- I was on birth control for a majority of my adult life until I went off the pill last year. I’ve been off birth control for almost a year, about 9ish months. I went off the pill on recommendation of my natural path doctor. She wanted to see what my body’s natural state was and thus my acne is so much worse these days. Birth control was suppressing it, which is a long story that I’ll get into in a future post. So now, being off birth control, my period is a tad unpredictable and lasts a lot longer than it used to. My cycle on the pill was every 25ish days and my cycle lasted about 4-5 days on average. Now, my cycle seems to appear around every 35ish days and my period lasts anywhere from 5-7 days long.
- My period used to be a steady, medium flow and would taper off to light at the end. Off the pill, now it likes to fluctuate a bit. It starts off super light and spotty at times, goes heavy for a day or two, then medium, and then finally tapers off.
- I’ve never had kids.
With the Sckoon Cup, I can confidently say, I do not need the larger size. I used to think I had a heavy flow (maybe as a teenager), but I have a light to medium flow on average. I made it a point to empty my cup twice a day—once in the morning and once more before bed. Through my whole cycle using the cup, I never filled it up too much. It was always at most half full. Let me tell you, using a cup has given me a much more “hands on” perspective (haha pun intended) with my period. As you’ll find out from videos and articles of people detailing in depth, using the cup you don’t encounter any smells or oxidized blood as you do when using tampons or pads. You also get a chance to visually see what your individual cycle “looks” like. Some videos on Youtube show real blood and I noticed some gals have a thinner/more liquid like consistency, whereas mine seems very viscose and almost thick.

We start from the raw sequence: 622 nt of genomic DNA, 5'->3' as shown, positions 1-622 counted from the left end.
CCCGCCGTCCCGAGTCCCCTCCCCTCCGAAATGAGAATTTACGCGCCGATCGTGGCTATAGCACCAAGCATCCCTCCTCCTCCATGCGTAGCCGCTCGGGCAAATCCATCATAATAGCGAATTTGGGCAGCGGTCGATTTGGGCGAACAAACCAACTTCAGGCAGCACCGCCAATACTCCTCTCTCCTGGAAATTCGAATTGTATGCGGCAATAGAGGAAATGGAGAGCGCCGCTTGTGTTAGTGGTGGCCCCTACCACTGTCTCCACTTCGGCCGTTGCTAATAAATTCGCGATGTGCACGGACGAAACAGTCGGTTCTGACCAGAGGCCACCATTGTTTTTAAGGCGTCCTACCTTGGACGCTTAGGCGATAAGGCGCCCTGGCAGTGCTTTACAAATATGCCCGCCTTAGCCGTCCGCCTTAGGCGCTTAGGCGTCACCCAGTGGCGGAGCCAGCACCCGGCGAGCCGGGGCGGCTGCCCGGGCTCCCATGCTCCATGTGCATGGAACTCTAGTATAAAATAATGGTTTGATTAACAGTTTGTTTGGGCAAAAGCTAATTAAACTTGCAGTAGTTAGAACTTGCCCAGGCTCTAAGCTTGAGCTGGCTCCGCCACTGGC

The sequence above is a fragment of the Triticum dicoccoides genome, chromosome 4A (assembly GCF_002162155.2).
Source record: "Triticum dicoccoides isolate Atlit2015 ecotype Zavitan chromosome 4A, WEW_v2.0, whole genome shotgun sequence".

To try my best to keep this from being a giant novel of a read, I will recount my experience by each day I used the cup as follows:
Day 1: Because my period is less predictable, it was a little difficult for me to know when to put the cup in. I use the Flo App for iPhone and it has been super reliable for me for the few years I’ve been using it. Since being off birth control, the app isn’t as accurate, but at least can give me a close ballpark, estimate of the week it’ll start. It’s currently around 3-4 days off though. Day 1 was super spotty, so I figured I’d give the cup a test run. It took me about 30 minutes to get it in and to pop the cup open properly. I started to become sore, so I gave up to try again on Day 2. I didn’t have any actual flow yet, so I used liners just in case.